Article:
Table 3 presents the first three natural frequencies of a backward swept configuration. Unless otherwise indicated, the frequencies reported are related to bending modes. The results from different 1D structural models are shown, including classical models (EBBT and TBT) The indication of the number of DOFs of each structural model is reported

    in the last column. Convergence studies are presented in Tables 4 and 5, where the effects of the structural mesh and the Taylor expansion order on flutter conditions are reported, respectively. The flutter conditions for different sweep angles are given in Table 6 and Fig. 4, where the results from the present formulation are compared with those by Koo [61]. The analysis of the results suggests the following:

    1. Higher-order 1D models are mandatory in order to predict torsional modes and flutter conditions of wings.

    2. The proper detection of torsional modes requires at least an N = 3 model, as also shown in [37].

    3. For these wing configurations, the first torsional mode plays a fundamental role in flutter conditions. This means that the proper detection of flutter conditions requires at least a third-order 1D structural model (N = 3).

    4. Flutter predictions by the present structural formulation (1D) are in excellent agreement with those by Koo (CLT, 2D).

    5. Very low computational costs were required.

       5.3 Double-Swept wing

    A double-swept wing was considered in this section. This model was retrieved from [61]. Wing characteristics are described in Fig. 5, and their values are the following: Li + L0 = 0.305 m, Li = Lo, C = 0.076 m, thickness, t = 0.001 m, Λo = ?30˚. The inbound sweep angle, Λi, was assumed to range from ?30˚ to +30˚. An isotropic material was considered (E = 73.8 GPa, G = 27.6 GPa, ρ = 2768 Kg/m3). An 8 × 20 aerodynamic mesh was adopted fir each wing segment (320 panels), and a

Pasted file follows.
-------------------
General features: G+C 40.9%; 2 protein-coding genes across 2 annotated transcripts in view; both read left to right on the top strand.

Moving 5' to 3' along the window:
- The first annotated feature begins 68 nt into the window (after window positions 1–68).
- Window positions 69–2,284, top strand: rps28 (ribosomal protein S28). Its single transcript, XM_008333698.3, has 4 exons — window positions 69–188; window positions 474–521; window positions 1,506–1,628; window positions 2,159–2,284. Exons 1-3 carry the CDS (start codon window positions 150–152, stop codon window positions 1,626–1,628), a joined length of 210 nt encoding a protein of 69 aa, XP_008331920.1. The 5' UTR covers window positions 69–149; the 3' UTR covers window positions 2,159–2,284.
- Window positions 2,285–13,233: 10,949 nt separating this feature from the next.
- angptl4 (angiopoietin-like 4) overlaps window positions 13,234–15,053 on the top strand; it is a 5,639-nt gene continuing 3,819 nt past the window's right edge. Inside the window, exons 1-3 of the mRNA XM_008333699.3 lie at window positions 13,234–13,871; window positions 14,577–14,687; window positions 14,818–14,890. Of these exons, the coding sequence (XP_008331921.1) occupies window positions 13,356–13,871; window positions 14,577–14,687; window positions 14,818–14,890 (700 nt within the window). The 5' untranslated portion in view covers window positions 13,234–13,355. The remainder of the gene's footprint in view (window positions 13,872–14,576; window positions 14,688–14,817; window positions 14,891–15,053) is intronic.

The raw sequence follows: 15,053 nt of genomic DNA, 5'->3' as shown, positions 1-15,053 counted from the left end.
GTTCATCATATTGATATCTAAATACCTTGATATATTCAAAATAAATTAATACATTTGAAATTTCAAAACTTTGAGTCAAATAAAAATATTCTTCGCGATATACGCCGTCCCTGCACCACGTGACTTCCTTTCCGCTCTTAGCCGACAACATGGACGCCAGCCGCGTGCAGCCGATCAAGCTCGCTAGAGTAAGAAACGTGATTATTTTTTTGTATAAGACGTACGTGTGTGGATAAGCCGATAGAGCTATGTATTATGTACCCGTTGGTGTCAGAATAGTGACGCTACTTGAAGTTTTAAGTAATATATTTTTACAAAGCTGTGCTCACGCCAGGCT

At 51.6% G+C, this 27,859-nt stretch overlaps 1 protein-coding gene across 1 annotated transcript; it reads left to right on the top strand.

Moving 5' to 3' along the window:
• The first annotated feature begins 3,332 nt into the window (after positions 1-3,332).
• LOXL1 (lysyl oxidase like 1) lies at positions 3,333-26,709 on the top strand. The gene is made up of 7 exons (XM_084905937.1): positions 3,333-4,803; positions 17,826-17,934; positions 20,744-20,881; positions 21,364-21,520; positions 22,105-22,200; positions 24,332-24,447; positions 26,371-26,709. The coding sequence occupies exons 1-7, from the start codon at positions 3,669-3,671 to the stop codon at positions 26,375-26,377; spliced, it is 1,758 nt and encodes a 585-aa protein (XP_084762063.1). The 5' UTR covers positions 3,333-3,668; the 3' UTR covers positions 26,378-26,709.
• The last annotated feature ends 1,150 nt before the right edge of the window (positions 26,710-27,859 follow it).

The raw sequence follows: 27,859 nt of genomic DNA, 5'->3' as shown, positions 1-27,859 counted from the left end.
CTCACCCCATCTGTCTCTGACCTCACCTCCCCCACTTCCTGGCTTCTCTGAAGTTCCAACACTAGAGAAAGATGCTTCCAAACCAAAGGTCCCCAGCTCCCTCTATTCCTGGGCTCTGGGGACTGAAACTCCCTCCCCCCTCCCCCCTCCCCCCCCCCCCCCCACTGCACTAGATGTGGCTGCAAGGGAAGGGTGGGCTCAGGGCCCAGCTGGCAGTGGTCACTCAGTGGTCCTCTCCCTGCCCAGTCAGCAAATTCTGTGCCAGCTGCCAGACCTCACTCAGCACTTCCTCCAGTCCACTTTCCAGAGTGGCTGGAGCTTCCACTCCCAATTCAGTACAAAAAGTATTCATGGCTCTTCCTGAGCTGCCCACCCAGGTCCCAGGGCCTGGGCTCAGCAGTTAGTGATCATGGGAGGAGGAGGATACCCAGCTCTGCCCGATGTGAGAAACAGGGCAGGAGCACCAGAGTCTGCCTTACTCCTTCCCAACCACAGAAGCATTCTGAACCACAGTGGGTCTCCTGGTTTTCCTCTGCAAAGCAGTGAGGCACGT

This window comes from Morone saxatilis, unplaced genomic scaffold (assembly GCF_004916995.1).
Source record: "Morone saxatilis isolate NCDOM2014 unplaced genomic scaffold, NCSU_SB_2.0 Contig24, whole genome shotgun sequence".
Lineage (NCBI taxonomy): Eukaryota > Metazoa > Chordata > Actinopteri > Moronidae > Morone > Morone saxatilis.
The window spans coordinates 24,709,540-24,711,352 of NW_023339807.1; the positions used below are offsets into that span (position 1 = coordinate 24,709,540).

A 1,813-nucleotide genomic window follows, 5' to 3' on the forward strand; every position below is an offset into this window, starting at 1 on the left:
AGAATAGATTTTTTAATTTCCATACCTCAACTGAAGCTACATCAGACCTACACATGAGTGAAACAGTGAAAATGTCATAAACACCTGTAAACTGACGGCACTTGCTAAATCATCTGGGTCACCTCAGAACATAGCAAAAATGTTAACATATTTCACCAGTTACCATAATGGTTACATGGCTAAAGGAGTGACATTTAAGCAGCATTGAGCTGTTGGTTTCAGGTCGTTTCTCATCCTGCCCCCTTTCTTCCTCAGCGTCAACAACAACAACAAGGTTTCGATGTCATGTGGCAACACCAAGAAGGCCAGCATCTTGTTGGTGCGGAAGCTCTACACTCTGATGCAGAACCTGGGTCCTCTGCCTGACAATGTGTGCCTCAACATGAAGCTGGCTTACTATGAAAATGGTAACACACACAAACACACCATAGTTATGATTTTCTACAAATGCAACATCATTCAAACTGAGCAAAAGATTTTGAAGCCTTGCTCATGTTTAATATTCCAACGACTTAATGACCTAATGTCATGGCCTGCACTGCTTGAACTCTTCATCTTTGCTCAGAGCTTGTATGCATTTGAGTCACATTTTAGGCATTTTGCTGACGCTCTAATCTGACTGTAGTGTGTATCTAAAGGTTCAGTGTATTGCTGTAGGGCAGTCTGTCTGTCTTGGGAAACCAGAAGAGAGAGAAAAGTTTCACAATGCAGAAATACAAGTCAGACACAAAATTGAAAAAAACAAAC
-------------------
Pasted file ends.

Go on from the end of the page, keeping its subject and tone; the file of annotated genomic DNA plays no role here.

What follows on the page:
20 B4 mesh was used for the structural discretization. These meshes were chosen via a convergence study.

    Table 7 shows the effect of the Taylor expansion order on flutter conditions for Λi = 30˚. All the other inbound sweep angle configurations were considered in Table 8 and Fig. 6, where results from the present model and from Koo’s paper are shown.

    The following statements hold:

    1. As previously shown for the single-swept configuration, at least an N - 3 model is required to compute flutter conditions.

    2. Very good agreement was found with results based on plate models.

    3. It can be concluded that the present 1D structural formulation can properly detect the flutter of double-

    swept wing models.